Business schools will slash 1,100 jobs over five years, while more than 800 new jobs will be cut across the industry, the Irish Times has learned.
The move, which will be announced at a meeting of the Business School Board on Wednesday, comes after the government announced last week it was reducing its investment in new business schools by a third, bringing the total number of students in Ireland’s top 100 business schools to 5,700.
The changes to the schools’ operating budgets will affect approximately 200 jobs, and a further 700 jobs, with most of those at Irish Business Schools.
The decision will also affect the salaries and pay packages of staff who have already been appointed to work at the new schools.
The reduction will affect staff from the Irish Institute of Technology (IIT), University College Cork, which are currently being paid a salary of €80,000 a year.
The number of staff currently employed at the IIT will also be reduced by nearly half, with some of the cuts expected to be made.
The new cuts will affect the positions of more than 3,000 employees across the sector.
The number of business schools in Ireland is set to increase by a quarter to around 10,000 by 2020, according to the latest available figures from the Higher Education Administration of Ireland.
The Government has been under pressure to cut its investment to the sector in recent months following a recent audit that found some schools were in dire financial straits.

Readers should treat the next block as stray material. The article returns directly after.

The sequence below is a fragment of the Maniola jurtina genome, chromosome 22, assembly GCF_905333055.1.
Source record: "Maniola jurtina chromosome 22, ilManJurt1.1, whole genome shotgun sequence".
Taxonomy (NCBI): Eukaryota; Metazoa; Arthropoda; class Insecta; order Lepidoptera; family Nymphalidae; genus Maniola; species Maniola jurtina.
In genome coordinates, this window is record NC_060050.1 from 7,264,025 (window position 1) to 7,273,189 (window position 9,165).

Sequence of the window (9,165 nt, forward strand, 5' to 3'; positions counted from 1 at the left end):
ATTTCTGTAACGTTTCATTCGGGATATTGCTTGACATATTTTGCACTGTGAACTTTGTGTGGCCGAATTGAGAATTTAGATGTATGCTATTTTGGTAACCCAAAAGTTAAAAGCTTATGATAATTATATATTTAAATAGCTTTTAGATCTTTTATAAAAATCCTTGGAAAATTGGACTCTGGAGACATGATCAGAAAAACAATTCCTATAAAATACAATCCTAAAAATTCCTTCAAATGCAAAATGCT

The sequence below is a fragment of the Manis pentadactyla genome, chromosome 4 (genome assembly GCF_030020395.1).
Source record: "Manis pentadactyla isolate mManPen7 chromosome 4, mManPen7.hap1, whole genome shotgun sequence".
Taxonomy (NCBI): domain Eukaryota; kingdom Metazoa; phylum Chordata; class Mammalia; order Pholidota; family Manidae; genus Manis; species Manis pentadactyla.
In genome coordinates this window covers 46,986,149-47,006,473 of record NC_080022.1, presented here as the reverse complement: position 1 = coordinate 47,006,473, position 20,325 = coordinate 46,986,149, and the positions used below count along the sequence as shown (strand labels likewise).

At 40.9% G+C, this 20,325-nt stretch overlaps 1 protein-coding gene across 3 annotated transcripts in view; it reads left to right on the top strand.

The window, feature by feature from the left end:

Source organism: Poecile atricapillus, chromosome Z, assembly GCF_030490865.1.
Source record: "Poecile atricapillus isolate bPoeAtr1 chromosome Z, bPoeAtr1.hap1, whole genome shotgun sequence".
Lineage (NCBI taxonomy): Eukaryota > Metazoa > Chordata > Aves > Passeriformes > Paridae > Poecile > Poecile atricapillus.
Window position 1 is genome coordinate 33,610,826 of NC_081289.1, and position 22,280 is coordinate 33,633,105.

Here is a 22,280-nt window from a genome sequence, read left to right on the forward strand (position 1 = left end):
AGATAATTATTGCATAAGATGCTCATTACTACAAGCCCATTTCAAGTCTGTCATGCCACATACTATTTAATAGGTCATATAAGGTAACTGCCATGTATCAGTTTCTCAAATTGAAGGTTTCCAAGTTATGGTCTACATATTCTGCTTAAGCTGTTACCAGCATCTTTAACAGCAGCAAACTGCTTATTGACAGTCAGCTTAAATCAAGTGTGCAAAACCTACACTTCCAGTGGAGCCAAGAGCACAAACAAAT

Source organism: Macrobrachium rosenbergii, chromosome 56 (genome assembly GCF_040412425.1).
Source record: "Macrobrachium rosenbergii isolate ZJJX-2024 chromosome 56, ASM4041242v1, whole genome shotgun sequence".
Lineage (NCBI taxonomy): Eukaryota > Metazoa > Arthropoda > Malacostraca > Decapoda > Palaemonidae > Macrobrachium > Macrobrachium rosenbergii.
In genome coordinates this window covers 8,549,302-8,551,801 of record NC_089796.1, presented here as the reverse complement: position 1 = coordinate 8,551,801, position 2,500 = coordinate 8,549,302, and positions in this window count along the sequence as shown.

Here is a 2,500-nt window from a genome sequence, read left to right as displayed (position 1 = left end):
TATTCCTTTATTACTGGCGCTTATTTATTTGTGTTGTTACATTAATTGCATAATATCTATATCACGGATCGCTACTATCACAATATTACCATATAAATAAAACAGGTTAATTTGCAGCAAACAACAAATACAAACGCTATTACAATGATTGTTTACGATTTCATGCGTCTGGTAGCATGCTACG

Earlier this month, the Government announced it would not invest any more in new schools, citing the impact of the Brexit vote.
The IIT and University College Dublin were among those affected, with IIT students having to take redundancy payouts in March and August.
“We know there are some very tough times ahead, but the Government needs to make tough decisions,” said IIT lecturer and head of its Business School.
“The current situation has put pressure on the economy, and it is vital that we remain in the market, while we can still help our students to achieve their dreams.”
The Government will also see some of its investments in the sector be cut.
It has been previously reported that the Department of Education will be looking to cut €400m in funding to the State’s education sector in the next four years.
The Irish Independent understands that the cuts will come in the form of a reduction in the number of full-time staff employed at Irish Baccalaureate Schools.
Irish Business Schools have been under heavy pressure from the Government to cut staff numbers since the Brexit referendum.
On March 14, 2016, the State announced a total of 5,715 students had been enrolled in Irish Business School since the end of the last academic year.
The announcement came after the IIS reported a net loss of €1.1 billion in 2016/17, or roughly €1,000 per student.